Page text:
continued “The blacksmith was the tool maker. During the 17th and first part of the 18th centuries, carpenters went to blacksmiths … they made iron, steel, part of tools,” Ackner said.
This year, Ackner will show how to make tools for cooking, including forks and skewers.
The day will also be filled with face painting, pony rides for children and rope making. Local magician Jim Snack will perform his tricks and Beth Bomba will tell classic stories in the barn.
Three locally affiliated bands – The Colonie Town Band, The Brass and the South Colonie Friends of Music Big Band – will rotate performing throughout the day.
“Some people just plant themselves in chairs … just stay the whole afternoon listening to the bands,” Morgan said.
Those who are hungry will find plenty of options, too. Besides vendors selling cotton candy, cider donuts, popcorn, ice cream and other fall treats, the Kiwanis Club will provide hamburgers and hot dogs.
Claudia Russell, owner of Homemade Jams and Jellies, will be selling her handmade condiments with ingredients directly from the gardens at the Pruyn House. Russell, a member of the Fort Orange Garden Club, plants herbs in the gardens and uses them for her jellies, including rosemary apple, sage apple, parsley chardonnay and mint.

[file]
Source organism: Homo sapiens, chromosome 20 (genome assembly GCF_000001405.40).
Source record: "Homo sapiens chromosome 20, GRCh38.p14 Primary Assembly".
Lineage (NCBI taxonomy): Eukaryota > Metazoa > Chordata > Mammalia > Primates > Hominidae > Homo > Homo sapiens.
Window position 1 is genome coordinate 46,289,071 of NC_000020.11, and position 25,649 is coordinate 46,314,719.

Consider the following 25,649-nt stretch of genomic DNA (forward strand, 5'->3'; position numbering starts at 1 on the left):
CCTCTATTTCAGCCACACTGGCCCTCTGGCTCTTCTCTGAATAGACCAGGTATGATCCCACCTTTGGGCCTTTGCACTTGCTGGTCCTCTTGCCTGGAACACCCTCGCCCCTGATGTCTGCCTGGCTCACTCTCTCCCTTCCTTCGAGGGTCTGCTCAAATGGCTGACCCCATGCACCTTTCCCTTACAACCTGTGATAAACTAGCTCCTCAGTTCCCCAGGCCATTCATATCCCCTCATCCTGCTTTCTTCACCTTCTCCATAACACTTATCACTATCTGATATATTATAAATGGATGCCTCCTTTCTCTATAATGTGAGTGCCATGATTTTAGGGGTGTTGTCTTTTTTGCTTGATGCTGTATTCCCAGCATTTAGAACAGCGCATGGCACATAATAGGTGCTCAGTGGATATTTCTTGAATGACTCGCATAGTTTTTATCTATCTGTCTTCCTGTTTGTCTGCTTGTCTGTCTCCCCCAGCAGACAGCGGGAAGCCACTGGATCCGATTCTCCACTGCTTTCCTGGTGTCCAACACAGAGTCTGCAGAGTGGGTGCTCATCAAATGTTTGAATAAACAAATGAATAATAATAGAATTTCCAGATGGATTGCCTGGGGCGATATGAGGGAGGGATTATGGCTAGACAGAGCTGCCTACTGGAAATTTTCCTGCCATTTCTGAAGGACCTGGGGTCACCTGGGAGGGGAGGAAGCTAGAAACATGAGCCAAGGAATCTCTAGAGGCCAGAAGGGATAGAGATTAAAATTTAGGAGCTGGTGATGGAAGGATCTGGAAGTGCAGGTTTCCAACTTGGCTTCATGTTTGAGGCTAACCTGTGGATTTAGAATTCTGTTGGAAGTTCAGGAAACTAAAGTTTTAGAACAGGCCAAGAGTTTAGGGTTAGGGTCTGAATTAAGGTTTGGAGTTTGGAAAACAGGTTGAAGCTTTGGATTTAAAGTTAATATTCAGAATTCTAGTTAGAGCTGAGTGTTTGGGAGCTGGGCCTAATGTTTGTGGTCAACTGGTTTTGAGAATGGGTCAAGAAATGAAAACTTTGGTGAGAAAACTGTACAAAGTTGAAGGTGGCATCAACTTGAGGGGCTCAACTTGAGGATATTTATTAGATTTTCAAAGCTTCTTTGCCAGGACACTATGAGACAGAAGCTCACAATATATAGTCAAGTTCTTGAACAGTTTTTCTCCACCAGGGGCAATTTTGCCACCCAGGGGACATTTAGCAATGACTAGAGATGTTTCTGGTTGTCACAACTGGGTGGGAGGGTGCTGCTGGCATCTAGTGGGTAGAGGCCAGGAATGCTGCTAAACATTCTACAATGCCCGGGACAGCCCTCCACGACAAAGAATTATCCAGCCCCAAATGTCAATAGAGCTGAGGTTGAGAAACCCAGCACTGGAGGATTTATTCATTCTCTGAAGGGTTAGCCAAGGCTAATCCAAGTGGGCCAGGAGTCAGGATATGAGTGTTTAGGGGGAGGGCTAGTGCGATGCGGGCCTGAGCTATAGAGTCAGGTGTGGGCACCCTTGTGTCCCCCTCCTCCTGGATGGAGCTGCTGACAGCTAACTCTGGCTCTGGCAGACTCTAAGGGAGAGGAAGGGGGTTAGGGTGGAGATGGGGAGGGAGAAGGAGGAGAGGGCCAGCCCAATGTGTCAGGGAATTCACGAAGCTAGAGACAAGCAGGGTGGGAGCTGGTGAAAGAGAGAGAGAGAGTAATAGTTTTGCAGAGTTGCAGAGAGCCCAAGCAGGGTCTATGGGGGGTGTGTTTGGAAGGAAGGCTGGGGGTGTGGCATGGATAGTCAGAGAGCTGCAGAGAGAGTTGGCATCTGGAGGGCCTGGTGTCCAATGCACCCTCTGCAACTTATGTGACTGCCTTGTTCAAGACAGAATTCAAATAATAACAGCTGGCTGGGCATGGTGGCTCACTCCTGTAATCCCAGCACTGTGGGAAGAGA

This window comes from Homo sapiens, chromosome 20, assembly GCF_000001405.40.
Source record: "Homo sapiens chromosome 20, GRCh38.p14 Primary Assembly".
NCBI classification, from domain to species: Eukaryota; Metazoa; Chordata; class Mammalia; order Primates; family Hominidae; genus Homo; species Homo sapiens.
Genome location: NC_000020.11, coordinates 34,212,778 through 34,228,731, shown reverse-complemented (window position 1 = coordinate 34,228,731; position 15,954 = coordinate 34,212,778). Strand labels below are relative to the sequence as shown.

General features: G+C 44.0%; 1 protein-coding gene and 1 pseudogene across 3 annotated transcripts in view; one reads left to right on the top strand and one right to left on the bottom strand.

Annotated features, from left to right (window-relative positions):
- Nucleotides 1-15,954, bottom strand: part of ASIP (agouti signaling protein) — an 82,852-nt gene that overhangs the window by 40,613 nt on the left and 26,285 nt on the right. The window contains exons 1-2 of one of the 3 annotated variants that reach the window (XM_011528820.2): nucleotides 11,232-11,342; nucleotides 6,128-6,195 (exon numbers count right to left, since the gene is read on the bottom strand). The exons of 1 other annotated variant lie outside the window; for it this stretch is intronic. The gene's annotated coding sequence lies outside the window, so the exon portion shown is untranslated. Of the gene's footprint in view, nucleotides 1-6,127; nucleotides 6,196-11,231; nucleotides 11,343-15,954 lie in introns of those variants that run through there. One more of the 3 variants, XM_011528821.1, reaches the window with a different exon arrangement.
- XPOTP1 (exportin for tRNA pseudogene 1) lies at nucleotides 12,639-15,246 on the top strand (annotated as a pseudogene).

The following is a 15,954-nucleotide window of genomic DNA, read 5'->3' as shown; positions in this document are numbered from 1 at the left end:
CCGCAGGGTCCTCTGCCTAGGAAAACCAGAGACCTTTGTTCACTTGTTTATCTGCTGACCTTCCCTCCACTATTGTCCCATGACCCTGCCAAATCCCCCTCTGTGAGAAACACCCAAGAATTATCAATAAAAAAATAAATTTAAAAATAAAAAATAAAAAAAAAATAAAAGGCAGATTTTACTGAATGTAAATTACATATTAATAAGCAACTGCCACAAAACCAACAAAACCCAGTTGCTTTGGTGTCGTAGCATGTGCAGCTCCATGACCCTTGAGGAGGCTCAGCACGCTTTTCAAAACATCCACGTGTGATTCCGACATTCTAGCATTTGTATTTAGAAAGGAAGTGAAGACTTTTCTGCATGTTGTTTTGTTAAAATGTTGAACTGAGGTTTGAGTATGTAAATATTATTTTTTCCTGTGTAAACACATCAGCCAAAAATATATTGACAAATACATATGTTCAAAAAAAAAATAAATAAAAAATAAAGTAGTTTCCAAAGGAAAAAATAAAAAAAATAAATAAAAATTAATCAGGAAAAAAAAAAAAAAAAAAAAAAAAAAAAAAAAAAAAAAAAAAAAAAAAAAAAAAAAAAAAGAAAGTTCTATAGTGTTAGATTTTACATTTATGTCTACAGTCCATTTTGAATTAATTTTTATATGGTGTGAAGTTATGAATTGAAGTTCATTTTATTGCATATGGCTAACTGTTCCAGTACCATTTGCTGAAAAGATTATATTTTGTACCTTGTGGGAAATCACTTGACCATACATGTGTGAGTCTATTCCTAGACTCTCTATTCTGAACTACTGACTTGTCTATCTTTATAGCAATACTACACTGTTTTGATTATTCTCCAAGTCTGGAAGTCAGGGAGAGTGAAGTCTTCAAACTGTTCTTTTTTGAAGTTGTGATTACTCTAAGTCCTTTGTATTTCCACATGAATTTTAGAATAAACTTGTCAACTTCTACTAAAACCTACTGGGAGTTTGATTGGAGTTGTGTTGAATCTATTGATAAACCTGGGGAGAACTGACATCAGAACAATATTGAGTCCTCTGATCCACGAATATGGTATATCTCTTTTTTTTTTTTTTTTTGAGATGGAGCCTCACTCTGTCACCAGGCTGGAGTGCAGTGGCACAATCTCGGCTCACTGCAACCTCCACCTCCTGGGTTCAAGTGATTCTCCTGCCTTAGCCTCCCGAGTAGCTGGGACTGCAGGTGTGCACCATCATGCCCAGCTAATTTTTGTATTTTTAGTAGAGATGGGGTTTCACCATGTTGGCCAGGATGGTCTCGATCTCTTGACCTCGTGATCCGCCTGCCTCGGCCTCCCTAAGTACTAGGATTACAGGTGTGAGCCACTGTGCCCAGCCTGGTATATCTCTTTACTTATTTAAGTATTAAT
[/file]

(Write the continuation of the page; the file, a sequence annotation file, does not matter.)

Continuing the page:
All of the premises’ eight other buildings, including the Buhrmaster barn and schoolhouse, will be open for exploration. Earlier this summer, the Colonie Art League taught an art class to students in the schoolhouse behind the Pruyn House; some of their artwork will also be on display during Old Fashioned Sunday.
Morgan said she’ll have some displays of Colonie history in the basement of the main house, and Colonie Town Historian Kevin Franklin will be unveiling an historic marker sign about the house.
Knowing the historical importance of the house, Franklin said Old Fashioned Sunday is a fun event for the community to experience.
“Old Fashioned Sunday brings the complex back to its roots and gives people an experience, at least at a very minimum, of what life would have been like early-to-mid-19th century,” Franklin said.
With no rain date, Morgan said she hopes for a gorgeous day, as has been the case for the past few years. If it does rain, everything will be moved into the Buhrmaster barn.
“It’s just a big community get together … (with) people you may only see once a year,” Morgan said.